At this point the comprehension of the originality of Peirce’s conception of habit contributes to a better understanding of the symbol itself. To a certain extent, habit is a psychological concept, in the sense that it is embodied in the human mind. But it is not only psychological, since "habits are general rules to which the organism has become subjected" (CP 3.360). Furthermore, organisms do not necessarily need to be human. There are habits in rudimentary organisms, as much as there are habits in plants and in nature itself, in a river, for instance. That means that the concept of habit is very general and abstract. It is an effective general law (CP 4.447), that is, a rule for action (CP 5.397-98). Hence, habits are actions that tend to repeat themselves according to uniform patterns, under specific conditions. At this level of generality, habit is a synonym of a natural or acquired law. When it is acquired by a social convention, the habit is conventional.

Here the notion of law as a regularity in the indefinite future can be recuperated, as much as the consequences it brings to the notion of the symbol. The habit that the symbol activates in the mind of the interpreter, implies a disposition to act in a certain way under certain circumstances. But the question does not end here. If the symbolic sign in itself is a legi-sign, this law is also a general rule or habit. Or better, not only the interpretant but the symbol itself is also a habit or effective general rule (CP 2.249). This is why the symbol is able to activate in the mind of the interpreter an interpretive rule that, once embodied in the mind of a particular interpreter, will produce an association of general rules, an associative regularity (CP 4.500), that is, a habitual connection between the sign and its object.

Although the ground of the relation between symbol and object is, most of the times, based in an imputed character (CP 1.558), it is not possible to treat the question of conventionality without considering, on the one hand, the legisign or law that will determine the interpretant (CP 2.292), on the other hand, without considering the interpretant, since it is in the interpretant that, through an interpretive rule, an association of ideas is produced in the mind of the intepreter. That is why Peirce repeated many times that the symbol is only constituted as such through the interpretant (NEM IV: 260).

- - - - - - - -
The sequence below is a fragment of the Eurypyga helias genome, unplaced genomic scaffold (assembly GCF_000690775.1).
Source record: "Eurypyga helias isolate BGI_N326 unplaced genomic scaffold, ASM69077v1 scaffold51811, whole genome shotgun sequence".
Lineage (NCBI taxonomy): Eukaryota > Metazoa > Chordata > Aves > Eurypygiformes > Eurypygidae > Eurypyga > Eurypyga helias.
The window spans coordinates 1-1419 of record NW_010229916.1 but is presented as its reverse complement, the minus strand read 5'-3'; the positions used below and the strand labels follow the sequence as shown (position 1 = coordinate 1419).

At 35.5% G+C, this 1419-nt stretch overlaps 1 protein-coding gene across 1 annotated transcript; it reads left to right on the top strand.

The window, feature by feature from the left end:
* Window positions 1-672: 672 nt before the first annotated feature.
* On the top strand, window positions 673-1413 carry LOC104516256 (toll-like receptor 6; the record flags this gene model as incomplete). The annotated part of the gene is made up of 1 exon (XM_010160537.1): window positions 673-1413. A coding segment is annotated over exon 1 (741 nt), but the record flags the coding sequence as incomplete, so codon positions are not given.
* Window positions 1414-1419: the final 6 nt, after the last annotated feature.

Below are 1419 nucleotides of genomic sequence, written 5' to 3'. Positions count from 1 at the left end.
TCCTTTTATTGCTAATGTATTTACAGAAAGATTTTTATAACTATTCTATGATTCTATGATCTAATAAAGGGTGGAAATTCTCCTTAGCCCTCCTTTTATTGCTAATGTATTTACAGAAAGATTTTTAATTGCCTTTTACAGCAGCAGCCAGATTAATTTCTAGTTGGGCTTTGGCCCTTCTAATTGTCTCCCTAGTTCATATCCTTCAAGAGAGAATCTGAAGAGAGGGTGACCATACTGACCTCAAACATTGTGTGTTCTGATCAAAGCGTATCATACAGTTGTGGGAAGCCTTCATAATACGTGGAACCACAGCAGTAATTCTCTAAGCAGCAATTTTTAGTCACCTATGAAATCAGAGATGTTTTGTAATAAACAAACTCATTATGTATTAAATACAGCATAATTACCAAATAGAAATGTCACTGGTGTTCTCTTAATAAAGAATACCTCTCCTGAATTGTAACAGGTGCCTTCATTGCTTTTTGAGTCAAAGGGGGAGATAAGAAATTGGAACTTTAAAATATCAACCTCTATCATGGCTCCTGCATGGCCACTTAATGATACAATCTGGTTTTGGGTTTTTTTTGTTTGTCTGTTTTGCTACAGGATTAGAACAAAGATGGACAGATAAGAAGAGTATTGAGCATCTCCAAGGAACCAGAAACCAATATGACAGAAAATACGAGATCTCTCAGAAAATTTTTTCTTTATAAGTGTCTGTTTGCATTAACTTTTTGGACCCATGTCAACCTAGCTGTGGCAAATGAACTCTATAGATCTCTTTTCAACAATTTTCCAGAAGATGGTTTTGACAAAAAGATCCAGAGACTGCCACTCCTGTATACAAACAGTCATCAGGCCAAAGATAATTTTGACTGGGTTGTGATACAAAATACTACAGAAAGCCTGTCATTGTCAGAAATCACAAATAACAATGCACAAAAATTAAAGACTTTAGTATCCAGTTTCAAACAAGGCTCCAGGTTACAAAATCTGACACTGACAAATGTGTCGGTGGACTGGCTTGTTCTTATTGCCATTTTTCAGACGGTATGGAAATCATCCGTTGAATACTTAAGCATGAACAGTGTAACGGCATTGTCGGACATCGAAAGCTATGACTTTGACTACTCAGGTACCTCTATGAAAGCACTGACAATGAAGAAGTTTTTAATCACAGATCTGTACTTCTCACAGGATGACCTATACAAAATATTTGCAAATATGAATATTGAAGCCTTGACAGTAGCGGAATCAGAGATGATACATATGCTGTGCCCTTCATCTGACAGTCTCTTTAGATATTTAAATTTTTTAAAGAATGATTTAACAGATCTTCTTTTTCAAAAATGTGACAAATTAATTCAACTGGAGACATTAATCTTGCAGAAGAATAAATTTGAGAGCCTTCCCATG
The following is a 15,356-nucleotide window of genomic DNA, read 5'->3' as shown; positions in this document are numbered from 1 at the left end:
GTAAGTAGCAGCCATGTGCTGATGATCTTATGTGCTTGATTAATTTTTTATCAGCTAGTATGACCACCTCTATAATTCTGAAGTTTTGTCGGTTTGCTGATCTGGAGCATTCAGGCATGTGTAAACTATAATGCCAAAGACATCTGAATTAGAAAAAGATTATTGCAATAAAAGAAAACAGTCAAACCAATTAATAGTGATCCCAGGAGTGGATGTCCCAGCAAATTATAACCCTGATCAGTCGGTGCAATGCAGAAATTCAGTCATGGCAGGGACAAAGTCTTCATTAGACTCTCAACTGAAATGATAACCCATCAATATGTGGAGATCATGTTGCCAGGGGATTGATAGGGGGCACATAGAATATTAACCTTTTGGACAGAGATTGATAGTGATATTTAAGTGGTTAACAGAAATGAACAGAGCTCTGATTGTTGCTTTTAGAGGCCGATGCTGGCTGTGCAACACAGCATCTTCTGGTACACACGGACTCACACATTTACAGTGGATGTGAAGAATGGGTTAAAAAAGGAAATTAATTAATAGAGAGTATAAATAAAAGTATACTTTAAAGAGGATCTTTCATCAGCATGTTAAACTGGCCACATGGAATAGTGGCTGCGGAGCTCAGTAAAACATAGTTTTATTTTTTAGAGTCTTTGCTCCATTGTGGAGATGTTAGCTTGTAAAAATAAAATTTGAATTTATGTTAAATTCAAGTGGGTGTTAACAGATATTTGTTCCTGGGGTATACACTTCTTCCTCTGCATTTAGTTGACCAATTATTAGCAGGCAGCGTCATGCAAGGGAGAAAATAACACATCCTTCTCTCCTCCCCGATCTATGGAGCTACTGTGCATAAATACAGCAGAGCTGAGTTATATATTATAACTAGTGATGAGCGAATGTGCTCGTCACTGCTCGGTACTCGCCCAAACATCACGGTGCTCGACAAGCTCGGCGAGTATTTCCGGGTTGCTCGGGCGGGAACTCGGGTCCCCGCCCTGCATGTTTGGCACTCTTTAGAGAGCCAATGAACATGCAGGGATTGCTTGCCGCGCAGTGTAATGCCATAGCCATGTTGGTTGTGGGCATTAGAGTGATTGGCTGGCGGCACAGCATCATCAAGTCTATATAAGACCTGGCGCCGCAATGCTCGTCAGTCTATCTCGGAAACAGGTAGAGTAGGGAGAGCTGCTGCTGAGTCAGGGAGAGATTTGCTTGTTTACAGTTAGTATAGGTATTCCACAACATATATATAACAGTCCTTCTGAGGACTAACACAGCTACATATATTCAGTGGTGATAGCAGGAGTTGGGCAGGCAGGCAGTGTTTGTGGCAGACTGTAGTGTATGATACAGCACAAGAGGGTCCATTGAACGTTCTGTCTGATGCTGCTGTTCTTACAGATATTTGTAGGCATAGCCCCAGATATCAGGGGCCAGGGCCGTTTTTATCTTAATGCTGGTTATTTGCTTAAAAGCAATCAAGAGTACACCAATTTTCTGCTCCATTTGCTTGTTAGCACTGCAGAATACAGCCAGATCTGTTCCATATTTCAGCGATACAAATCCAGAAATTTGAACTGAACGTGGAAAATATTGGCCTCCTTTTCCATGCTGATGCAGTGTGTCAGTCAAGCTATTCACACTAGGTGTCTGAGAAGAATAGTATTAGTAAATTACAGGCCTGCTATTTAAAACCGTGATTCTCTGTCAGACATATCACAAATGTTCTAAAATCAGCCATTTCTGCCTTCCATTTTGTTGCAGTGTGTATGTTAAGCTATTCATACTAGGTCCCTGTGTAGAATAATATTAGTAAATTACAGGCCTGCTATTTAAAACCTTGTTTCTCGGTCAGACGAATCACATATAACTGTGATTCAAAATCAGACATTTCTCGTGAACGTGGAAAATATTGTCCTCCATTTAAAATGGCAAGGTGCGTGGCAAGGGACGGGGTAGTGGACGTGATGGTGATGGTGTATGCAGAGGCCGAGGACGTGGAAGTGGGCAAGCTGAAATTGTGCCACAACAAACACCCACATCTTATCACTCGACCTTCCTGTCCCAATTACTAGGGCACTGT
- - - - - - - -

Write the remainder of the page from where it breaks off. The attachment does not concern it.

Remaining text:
However, no interpretive occurrence of a symbolic legisign in the mind of a particular interpreter can exhaust the symbol’s generalily. From this the plasticity of the symbol, its tendency to change is derived. Such changes are evinced when there are changes in the interpretive habits, since the rules of intepretation, that is, the logical interpretants can be modified. This is the reason why the symbol is a sign of growth and it grows in the interpretants that it generates in the long run (see Short 1988).

At this point we have to consider a crucial question. If laws have no concrete existence, from where is the denotative power of the symbol derived? How can words, for instance, refer to situations that are out there?

Well, "that which is general has its being in the instances which it will determine" (CP 2.249). The legi-sign depends on individual cases to be actualized. The symbolic legisign is embodied in individual cases. In this same act of embodiment the individual cases are conformed to the symbol’s domain. The symbol functions as a rule for the formation of a certain sub class of sinsigns which are called replicas. The rules for the formation of the replicas also involve the interpretive rules of these replicas. Hence, the replica of a symbol is a special kind of index which acts to apply the general rule or habit of action or expectance associated to the symbol to a something particular (Short, 1988). For this application to something particular to occur there must exist cases of that which the symbol denotes. Although the object of the symbol is as general as the symbol itself, there are singular cases to which it applies. How does it apply? Through an index.